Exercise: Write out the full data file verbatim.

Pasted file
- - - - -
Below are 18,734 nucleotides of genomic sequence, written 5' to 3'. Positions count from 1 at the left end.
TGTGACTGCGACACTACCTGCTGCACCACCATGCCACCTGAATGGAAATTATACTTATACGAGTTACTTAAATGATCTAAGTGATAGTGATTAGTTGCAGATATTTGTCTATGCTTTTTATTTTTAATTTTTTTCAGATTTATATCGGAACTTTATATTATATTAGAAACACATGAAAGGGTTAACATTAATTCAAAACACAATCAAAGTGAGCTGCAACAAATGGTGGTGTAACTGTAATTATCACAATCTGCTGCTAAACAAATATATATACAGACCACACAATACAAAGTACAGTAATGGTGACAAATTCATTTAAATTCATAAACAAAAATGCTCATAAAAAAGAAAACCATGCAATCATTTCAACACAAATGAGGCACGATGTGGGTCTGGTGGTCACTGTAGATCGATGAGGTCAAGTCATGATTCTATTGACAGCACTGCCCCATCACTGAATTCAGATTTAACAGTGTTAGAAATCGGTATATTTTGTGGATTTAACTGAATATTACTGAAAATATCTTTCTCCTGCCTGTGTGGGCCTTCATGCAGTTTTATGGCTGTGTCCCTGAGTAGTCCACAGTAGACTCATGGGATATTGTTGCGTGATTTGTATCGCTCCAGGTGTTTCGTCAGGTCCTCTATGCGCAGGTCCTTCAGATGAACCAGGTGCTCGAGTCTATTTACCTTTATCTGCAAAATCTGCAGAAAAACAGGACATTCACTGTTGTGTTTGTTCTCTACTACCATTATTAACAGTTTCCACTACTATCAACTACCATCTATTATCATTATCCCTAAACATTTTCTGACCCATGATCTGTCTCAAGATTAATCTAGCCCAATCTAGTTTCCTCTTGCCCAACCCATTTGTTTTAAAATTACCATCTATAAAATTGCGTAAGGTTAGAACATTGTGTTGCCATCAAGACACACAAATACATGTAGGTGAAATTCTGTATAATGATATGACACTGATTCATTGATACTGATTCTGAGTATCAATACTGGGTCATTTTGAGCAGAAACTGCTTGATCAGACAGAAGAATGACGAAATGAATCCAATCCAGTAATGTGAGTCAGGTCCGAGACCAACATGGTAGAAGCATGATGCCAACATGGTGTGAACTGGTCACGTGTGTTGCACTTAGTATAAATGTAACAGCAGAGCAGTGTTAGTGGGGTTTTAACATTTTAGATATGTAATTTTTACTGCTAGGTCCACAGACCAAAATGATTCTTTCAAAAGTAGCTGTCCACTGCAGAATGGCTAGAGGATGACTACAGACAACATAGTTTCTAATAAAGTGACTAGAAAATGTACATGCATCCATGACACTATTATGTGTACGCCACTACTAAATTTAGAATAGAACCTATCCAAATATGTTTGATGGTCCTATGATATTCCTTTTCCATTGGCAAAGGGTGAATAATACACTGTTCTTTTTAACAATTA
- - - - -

Below are 18,734 nucleotides of genomic sequence, written 5' to 3'. Positions count from 1 at the left end.
TGTGACTGCGACACTACCTGCTGCACCACCATGCCACCTGAATGGAAATTATACTTATACGAGTTACTTAAATGATCTAAGTGATAGTGATTAGTTGCAGATATTTGTCTATGCTTTTTATTTTTAATTTTTTTCAGATTTATATCGGAACTTTATATTATATTAGAAACACATGAAAGGGTTAACATTAATTCAAAACACAATCAAAGTGAGCTGCAACAAATGGTGGTGTAACTGTAATTATCACAATCTGCTGCTAAACAAATATATATACAGACCACACAATACAAAGTACAGTAATGGTGACAAATTCATTTAAATTCATAAACAAAAATGCTCATAAAAAAGAAAACCATGCAATCATTTCAACACAAATGAGGCACGATGTGGGTCTGGTGGTCACTGTAGATCGATGAGGTCAAGTCATGATTCTATTGACAGCACTGCCCCATCACTGAATTCAGATTTAACAGTGTTAGAAATCGGTATATTTTGTGGATTTAACTGAATATTACTGAAAATATCTTTCTCCTGCCTGTGTGGGCCTTCATGCAGTTTTATGGCTGTGTCCCTGAGTAGTCCACAGTAGACTCATGGGATATTGTTGCGTGATTTGTATCGCTCCAGGTGTTTCGTCAGGTCCTCTATGCGCAGGTCCTTCAGATGAACCAGGTGCTCGAGTCTATTTACCTTTATCTGCAAAATCTGCAGAAAAACAGGACATTCACTGTTGTGTTTGTTCTCTACTACCATTATTAACAGTTTCCACTACTATCAACTACCATCTATTATCATTATCCCTAAACATTTTCTGACCCATGATCTGTCTCAAGATTAATCTAGCCCAATCTAGTTTCCTCTTGCCCAACCCATTTGTTTTAAAATTACCATCTATAAAATTGCGTAAGGTTAGAACATTGTGTTGCCATCAAGACACACAAATACATGTAGGTGAAATTCTGTATAATGATATGACACTGATTCATTGATACTGATTCTGAGTATCAATACTGGGTCATTTTGAGCAGAAACTGCTTGATCAGACAGAAGAATGACGAAATGAATCCAATCCAGTAATGTGAGTCAGGTCCGAGACCAACATGGTAGAAGCATGATGCCAACATGGTGTGAACTGGTCACGTGTGTTGCACTTAGTATAAATGTAACAGCAGAGCAGTGTTAGTGGGGTTTTAACATTTTAGATATGTAATTTTTACTGCTAGGTCCACAGACCAAAATGATTCTTTCAAAAGTAGCTGTCCACTGCAGAATGGCTAGAGGATGACTACAGACAACATAGTTTCTAATAAAGTGACTAGAAAATGTACATGCATCCATGACACTATTATGTGTACGCCACTACTAAATTTAGAATAGAACCTATCCAAATATGTTTGATGGTCCTATGATATTCCTTTTCCATTGGCAAAGGGTGAATAATACACTGTTCTTTTTAACAATTA